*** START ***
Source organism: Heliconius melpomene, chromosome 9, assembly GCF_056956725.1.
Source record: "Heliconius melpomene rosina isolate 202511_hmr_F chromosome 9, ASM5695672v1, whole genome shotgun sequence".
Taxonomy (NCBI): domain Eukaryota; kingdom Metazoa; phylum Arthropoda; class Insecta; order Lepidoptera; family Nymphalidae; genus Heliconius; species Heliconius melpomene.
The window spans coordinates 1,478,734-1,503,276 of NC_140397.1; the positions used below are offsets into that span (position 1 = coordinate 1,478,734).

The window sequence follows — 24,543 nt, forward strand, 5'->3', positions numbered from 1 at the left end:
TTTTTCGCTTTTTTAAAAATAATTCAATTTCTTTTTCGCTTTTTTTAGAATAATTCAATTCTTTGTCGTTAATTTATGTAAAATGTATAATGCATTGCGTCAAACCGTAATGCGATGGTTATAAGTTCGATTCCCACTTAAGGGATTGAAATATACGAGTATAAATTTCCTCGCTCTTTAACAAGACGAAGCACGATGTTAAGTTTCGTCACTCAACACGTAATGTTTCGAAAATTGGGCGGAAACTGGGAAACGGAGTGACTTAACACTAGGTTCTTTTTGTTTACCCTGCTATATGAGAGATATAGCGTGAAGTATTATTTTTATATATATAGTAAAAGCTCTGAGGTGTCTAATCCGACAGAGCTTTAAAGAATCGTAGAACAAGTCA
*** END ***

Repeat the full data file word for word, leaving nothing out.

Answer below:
Source organism: Heliconius melpomene, chromosome 9, assembly GCF_056956725.1.
Source record: "Heliconius melpomene rosina isolate 202511_hmr_F chromosome 9, ASM5695672v1, whole genome shotgun sequence".
Taxonomy (NCBI): domain Eukaryota; kingdom Metazoa; phylum Arthropoda; class Insecta; order Lepidoptera; family Nymphalidae; genus Heliconius; species Heliconius melpomene.
The window spans coordinates 1,478,734-1,503,276 of NC_140397.1; the positions used below are offsets into that span (position 1 = coordinate 1,478,734).

The window sequence follows — 24,543 nt, forward strand, 5'->3', positions numbered from 1 at the left end:
TTTTTCGCTTTTTTAAAAATAATTCAATTTCTTTTTCGCTTTTTTTAGAATAATTCAATTCTTTGTCGTTAATTTATGTAAAATGTATAATGCATTGCGTCAAACCGTAATGCGATGGTTATAAGTTCGATTCCCACTTAAGGGATTGAAATATACGAGTATAAATTTCCTCGCTCTTTAACAAGACGAAGCACGATGTTAAGTTTCGTCACTCAACACGTAATGTTTCGAAAATTGGGCGGAAACTGGGAAACGGAGTGACTTAACACTAGGTTCTTTTTGTTTACCCTGCTATATGAGAGATATAGCGTGAAGTATTATTTTTATATATATAGTAAAAGCTCTGAGGTGTCTAATCCGACAGAGCTTTAAAGAATCGTAGAACAAGTCA